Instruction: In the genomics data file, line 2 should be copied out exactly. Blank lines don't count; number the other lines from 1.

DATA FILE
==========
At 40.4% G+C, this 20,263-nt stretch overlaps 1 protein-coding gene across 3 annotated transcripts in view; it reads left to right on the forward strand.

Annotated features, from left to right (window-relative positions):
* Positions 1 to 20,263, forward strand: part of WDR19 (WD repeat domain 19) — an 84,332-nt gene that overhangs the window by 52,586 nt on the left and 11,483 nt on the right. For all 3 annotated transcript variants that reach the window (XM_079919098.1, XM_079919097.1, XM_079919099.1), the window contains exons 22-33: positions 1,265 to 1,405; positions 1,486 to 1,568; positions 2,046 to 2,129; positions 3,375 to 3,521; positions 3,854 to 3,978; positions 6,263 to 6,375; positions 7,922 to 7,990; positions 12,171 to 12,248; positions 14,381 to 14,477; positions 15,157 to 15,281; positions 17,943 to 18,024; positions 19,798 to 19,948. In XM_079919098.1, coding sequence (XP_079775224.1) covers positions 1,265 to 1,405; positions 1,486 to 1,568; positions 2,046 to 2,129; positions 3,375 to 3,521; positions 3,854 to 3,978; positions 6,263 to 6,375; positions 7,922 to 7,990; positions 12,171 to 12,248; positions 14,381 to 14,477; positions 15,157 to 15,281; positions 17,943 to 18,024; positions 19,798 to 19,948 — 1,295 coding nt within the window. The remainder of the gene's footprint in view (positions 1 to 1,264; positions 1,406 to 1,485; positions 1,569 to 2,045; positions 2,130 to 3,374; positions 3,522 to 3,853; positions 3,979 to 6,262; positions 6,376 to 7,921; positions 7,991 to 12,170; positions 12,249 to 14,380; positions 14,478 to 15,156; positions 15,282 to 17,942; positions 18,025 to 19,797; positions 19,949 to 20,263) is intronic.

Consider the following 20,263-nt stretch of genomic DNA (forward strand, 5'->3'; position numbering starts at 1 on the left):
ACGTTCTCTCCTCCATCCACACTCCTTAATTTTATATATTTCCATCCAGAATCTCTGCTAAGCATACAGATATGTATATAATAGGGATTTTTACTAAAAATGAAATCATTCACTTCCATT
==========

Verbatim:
Annotated features, from left to right (window-relative positions):